NFL making a pass at China

By Jim O'Neill on Aug 22 2017 at 12:00 PM

The NFL has been eager to get its game in front of viewers globally for years; that was the reason behind its Yahoo trial two years ago, its brief flirtation with Twitter last year and it’s estimated $50 million deal for Thursday Night Football with Amazon Prime this season.

Audiencewise, the Yahoo and Twitter deals were just probes, testing the waters and the technology.

This year, the NFL is playing for real. It’s Amazon deal has the potential to reach a huge audience used to paying for games on pay-TV.

It’s just-announced deal with Tencent Sports, meanwhile, will give it access to an estimated 19 million Chinese consumers who’ve expressed interest in the NFL, streaming games to mobile and desktop devices for free. The NFL expects most games to be consumed on mobile devices because of the time difference between the two countries.

The exclusive deal includes live and on-demand preseason games, Thursday Night Football, Sunday Night Football and Monday Night Football games, as well as some Sunday afternoon games, the playoffs, the Pro Bowl and the Super Bowl for the next three years.

“Our capability in production, content distribution and fans engagement will help NFL expand its audience profile and elevate the popularity of American football in China,” said Tencent VP Caitlyn Chen in a release.

Tencent Sports also has brought other big names to Chinese consumers, including global sports leagues and tournaments, basketball, soccer, tennis, winter sports and American football, among others.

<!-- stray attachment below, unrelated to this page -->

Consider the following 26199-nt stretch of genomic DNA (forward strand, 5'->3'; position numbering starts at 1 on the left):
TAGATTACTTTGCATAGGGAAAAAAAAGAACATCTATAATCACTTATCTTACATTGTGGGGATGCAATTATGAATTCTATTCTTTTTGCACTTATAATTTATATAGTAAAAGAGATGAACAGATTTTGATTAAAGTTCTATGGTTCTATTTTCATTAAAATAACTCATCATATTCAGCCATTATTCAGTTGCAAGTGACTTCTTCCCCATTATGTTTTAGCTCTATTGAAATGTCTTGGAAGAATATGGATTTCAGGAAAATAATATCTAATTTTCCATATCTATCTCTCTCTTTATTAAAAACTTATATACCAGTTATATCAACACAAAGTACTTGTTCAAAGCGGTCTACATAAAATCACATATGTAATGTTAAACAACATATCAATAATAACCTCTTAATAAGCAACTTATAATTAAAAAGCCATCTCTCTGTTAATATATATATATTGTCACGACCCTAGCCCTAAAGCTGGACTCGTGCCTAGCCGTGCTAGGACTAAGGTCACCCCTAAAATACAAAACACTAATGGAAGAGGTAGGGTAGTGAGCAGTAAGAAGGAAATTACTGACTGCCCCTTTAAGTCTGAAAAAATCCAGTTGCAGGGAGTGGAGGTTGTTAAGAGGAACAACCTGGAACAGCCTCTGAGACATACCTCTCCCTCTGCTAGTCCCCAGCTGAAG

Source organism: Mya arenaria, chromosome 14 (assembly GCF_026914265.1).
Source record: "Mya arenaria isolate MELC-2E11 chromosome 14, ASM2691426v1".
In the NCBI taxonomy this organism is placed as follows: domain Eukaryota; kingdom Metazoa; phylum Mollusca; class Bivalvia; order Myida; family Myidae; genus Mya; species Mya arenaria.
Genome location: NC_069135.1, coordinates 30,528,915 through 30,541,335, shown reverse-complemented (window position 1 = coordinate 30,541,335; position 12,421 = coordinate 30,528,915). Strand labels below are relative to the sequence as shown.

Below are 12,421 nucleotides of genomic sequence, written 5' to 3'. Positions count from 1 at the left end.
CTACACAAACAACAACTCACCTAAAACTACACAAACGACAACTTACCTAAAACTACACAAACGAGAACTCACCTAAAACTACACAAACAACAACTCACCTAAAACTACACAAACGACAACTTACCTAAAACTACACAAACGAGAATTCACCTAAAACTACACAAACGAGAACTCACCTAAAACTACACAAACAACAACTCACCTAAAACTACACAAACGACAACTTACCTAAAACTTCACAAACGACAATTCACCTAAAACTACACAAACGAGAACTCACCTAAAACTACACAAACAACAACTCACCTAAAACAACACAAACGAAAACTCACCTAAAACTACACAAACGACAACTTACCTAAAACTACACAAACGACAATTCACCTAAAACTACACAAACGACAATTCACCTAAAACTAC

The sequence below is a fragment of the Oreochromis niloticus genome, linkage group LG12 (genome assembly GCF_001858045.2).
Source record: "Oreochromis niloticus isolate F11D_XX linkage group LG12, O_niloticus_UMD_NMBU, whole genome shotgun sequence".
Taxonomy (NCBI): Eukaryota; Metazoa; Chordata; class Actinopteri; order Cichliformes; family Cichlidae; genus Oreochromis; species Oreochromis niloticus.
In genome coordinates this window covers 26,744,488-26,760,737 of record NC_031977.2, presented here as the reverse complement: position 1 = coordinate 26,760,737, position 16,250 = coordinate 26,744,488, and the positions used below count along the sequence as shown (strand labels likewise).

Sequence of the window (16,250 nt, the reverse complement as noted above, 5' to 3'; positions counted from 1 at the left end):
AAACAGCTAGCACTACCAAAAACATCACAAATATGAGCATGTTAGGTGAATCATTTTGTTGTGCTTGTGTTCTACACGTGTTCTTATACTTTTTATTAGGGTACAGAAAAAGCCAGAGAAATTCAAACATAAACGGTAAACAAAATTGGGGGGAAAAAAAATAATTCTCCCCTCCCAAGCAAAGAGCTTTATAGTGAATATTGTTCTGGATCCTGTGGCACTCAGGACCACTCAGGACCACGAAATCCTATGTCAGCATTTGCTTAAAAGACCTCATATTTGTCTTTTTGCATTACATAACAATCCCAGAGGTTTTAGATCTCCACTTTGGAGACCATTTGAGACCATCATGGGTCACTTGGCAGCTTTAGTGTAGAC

“We will continue to maximize the value of the sports right owners via the partnership and enhance the digital entertainment experience for Chinese users. We are committed to contributing to the growth of China’s sports industry,” said Chen.

While just 19 million consumers will initially be targeted, Tencent reaches as estimated 960 million monthly active users via its social platforms Weixin and WeChat.

The NFL is hoping its product will be exportable, as ratings and interest in the sport has lagged over the past couple of years. Last year ratings were off 8% Y/Y, with the major issues being an audience that is aging, market saturation and an inability to attract Millennials.

This isn’t the first time the NFL has looked to China longingly … games and highlights have been available through nearly 20 satellite channels for several years since the 2009.

Even though the odds are long, the NFL sees the chance at gaining a toe hold in China as too good to pass up. Acquiring even a sliver of the addressable audience will help make up for lost eyeballs elsewhere.

Stay tuned.

Jim O’Neill is Principal Analyst and Strategic Media Consultant for Ooyala. You can follow him on Twitter @JimONeillMedia and on LinkedIn

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